Rethinking Empowerment: Gender and Development in a Global/Local World

By Jane L. Parpart; Shirin M. Rai et al. | Go to book overview
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Development, demographic, feminist agendas dent resource base. Furthermore, these groups would have to believe that an integrated approach to family planning and gender empowerment was worth the investment of their limited time and money. Finally, should we expect resistance from local women who benefit from the Project but are vulnerable both within and outside of it?

Because the Integrated Project has been situated in a historical framework that has favoured integrating family planning with goals of women's empowerment and local-level community 'development', this Project could demonstrate the possibilities for implementing the Cairo ideals, particularly the 'fit' between feminist goals and other project activities. Instead, it illustrates the need to give feminist goals explicit priority by international donors. If 'success' at the national level is to be equated with increased contraceptive use by women, then the Cairo discourse becomes merely an auxiliary agenda. Therefore, until women's empowerment is seen as more than simply a means to decrease fertility levels, family planning projects may theoretically support a feminist agenda, but this will have little meaning in practice.


I would like to thank the Andrew W. Mellon Foundation for support during writing this piece while a fellow at the Harvard School of Public Health. The chapter has benefited from comments by Jane Parpart, Stefano Ponte and Kathy Staudt, but, as always, the author assumes responsibility for its shortcomings.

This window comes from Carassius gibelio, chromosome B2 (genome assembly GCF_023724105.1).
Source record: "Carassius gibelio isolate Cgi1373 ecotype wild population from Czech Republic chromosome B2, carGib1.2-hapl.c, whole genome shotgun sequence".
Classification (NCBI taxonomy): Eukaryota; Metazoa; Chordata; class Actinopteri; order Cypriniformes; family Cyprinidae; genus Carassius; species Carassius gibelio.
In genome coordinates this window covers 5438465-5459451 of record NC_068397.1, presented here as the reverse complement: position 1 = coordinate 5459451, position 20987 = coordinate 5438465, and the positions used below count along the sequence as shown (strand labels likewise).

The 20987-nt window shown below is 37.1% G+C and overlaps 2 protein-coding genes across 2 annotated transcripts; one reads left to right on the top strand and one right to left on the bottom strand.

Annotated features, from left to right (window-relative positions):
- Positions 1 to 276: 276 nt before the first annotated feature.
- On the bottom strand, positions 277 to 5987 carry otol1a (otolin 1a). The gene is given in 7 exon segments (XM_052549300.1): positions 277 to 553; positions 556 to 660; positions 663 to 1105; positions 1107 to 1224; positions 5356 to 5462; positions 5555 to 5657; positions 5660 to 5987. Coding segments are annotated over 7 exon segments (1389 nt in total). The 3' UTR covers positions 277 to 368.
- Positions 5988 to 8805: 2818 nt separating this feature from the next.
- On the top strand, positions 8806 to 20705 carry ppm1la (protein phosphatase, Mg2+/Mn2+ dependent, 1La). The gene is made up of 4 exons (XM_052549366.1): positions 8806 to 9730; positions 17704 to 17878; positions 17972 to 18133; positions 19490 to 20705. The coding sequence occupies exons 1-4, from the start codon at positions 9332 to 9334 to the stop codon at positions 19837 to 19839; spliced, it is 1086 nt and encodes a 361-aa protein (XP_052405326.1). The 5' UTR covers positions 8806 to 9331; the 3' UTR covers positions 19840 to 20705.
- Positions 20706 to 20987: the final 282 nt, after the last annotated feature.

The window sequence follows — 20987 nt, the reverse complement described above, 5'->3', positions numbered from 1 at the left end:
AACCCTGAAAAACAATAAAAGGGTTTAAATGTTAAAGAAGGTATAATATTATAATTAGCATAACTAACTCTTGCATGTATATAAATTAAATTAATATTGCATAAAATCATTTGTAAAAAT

The Integrated Project is based on family planning experience in rural Japan, first implemented in Taiwan (1975) and then in Indonesia, Korea, the Philippines and Thailand (1976) (Tanzania Food and Nutrition Centre 1995: 2).
While not denying important theoretical debates over types of feminisms (see, for example, Mohanty 1991; Spelman 1988; Mikell 1997), I base my use of the term on Staudt's synthesis (1998: 30).
See also Moser 1989; Karl 1995; Rowlands 1997; Stein 1997; Afshar 1998).
'Needs' here should be understood as a political category (see Fraser 1997) constructed discursively in ways that are similar to the construction of 'interests'. However, Molyneux (1985) points out that 'interests' are more intentional and arise out of agency while 'needs' are usually 'deemed to exist' categorically.
Radcliffe and Westwood (1993) suggest that 'practical' and 'strategic' are often aligned with notions of 'private' and 'public', and assumed to be universal and linear so women must progress from one to the other. Marchand (1995) argues that in practice they are a continuum. Staudt (1998) suggests these distinctions are more significant for analysis than development praxis.
The term 'feminist' is controversial in many Tanzanian arenas, as elsewhere, no doubt partly because it is associated with aspects of white, Western ethnocentrism as much as because of its challenge to many aspects of local cultures. However, aspects of the 'feminist' agenda, such as the importance of women's control over economic resources, are discussed more concretely.
Village and district names are pseudonyms.
The villages in my study are located in two different regions and have been involved in the Integrated Project for different lengths of time. I conducted semi-structured interviews with project administrators and participants, engaged in participant observation at meetings and referral clinics, and reviewed project documentation. My larger work included non-project family planning activities as well.
I analyse this policy and its meaning for Tanzanian development (Richey 1999).


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